One of many fumbles made by U.S. forces during the invasion of Iraq was allowing art treasures to be looted from Baghdad’s art museums while soldiers were ordered to guard the Oil Ministry.
Our government wasn’t always so lax when it came to preserving cultural artifacts, as George Clooney‘s “The Monuments Men” goes out of its way to remind us. In the waning days of World War II, as Nazi dreams of glory were fading, a squadron of U.S. art historians tracked down and saved countless paintings and sculptures (to say nothing of church bells and copies of the Torah) from Hitler’s “Nero strategy,” wherein the retreating German troops would scorch as much earth (figuratively and literally) as they could.
The notion of architects, sculptors and academics sent to basic training and unleashed upon the theater of war promises to deliver both comedy and action, but Clooney (who directed and co-adapted Robert M. Edsel and Bret Witter’s non-fiction book with Grant Heslov) never strikes the storytelling balance that the material deserves. At times, the film drags, while at others, it rushes through essential character and story elements.
Clooney (sporting a Ronald Colman haircut and mustache) stars as Frank Stokes, who convinces FDR that preserving priceless art treasures from the Nazis is important enough to merit effort on the part of the Allies. At first, Stokes warns of the “Fuhrer Museum” in which Hitler plans to show off the spoils of his war; later, it becomes clear that whatever the Nazis can’t keep, they’ll destroy, even if it means the elimination of one-of-a-kind pieces from Michelangelo and other legends. (Pieces by contemporary artists like Pablo Picasso and Max Ernst were immediately torched by the Reich as decadent creations.)
Stokes assembles a ragtag bunch, including Matt Damon as an art restorer, Bob Balaban as a historian, Bill Murray as an architect, John Goodman as a sculptor, Cate Blanchett as a French “collaborator” who’s been keeping her eye on the masterpieces, Jean Dujardin as a man who looks good in a beret and Hugh Bonneville as a disgraced alcoholic seeking one last shot at redemption. I’d mention the character names, but we don’t ever really get to know these men, which is one of the movie’s biggest problems.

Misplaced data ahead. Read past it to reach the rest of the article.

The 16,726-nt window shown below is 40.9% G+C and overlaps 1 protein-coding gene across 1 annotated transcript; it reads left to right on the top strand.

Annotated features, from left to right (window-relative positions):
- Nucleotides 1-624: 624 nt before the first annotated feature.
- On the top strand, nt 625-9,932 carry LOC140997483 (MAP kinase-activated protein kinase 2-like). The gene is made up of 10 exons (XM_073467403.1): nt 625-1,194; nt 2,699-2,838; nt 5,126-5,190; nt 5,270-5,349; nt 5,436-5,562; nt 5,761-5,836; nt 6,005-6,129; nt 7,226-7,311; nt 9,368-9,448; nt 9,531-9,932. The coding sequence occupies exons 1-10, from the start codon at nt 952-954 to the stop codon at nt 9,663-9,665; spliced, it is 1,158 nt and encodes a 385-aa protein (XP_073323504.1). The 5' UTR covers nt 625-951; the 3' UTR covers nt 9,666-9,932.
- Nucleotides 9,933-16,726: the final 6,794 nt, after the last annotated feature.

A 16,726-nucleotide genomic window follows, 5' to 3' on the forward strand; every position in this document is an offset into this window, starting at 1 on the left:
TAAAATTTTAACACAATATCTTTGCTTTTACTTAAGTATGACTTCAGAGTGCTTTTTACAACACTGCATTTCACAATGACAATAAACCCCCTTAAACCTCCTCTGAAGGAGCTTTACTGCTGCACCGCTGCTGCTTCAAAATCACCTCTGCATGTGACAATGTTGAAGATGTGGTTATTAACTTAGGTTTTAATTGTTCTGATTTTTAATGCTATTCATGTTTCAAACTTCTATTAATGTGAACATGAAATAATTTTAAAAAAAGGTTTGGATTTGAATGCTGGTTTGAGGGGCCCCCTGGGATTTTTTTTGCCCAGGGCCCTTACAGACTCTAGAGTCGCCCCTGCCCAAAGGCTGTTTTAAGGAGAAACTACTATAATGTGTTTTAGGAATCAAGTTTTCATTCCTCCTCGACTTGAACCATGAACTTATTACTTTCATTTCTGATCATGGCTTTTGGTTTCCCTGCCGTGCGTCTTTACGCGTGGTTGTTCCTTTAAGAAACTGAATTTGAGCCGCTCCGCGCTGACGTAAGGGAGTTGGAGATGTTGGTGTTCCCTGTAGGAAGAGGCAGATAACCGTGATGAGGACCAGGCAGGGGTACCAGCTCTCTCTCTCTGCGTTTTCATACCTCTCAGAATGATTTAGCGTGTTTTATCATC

“The Monuments Men” rushes through the preliminary exposition, and dispenses with their training in one quick montage, so by the time the squad breaks up into pairs and disperses throughout the continent, we don’t know them well enough to be amused by their interactions. (There’s a running gag about how bad Damon’s French is, but it goes from amusing to irritating after excessive repetition.)
It might have benefited Clooney and Heslov to spend a little more time on the set-up and less on the saving-the-art scenes, which grow a bit logy and repetitive. Pacing aside, however, Clooney definitely gets the old-school vibe down, from the zippy repartee to Alexandre Desplat’s vintage-sounding score, equal parts gung-ho and whoop-dee-doo.
In a way, it’s too bad that Clooney’s debut directorial effort, the genuinely weird “Confessions of a Dangerous Mind,” wasn’t a hit, because that film’s lack of success seems to have driven him to play it much safer behind the camera. The stodginess of “Good Night, and Good Luck.” worked because its stiffness matched the early TV that was its subject, but with “Leatherheads,” “The Ides of March” and now “Monuments Men,” you can feel Clooney’s timidity as a filmmaker.
There’s not a single visual jolt or surprise to be found here — not that there’s necessarily anything wrong with that, but Clooney’s visual straightforwardness only underscores the script’s weaknesses.
There’s nothing wrong with wanting to make a World War II picture that’s closer to Howard Hawks than to Quentin Tarantino, but those classics, at their best, really knew how to tell a story. Clooney has a great yarn here, but his spinning gets tangled.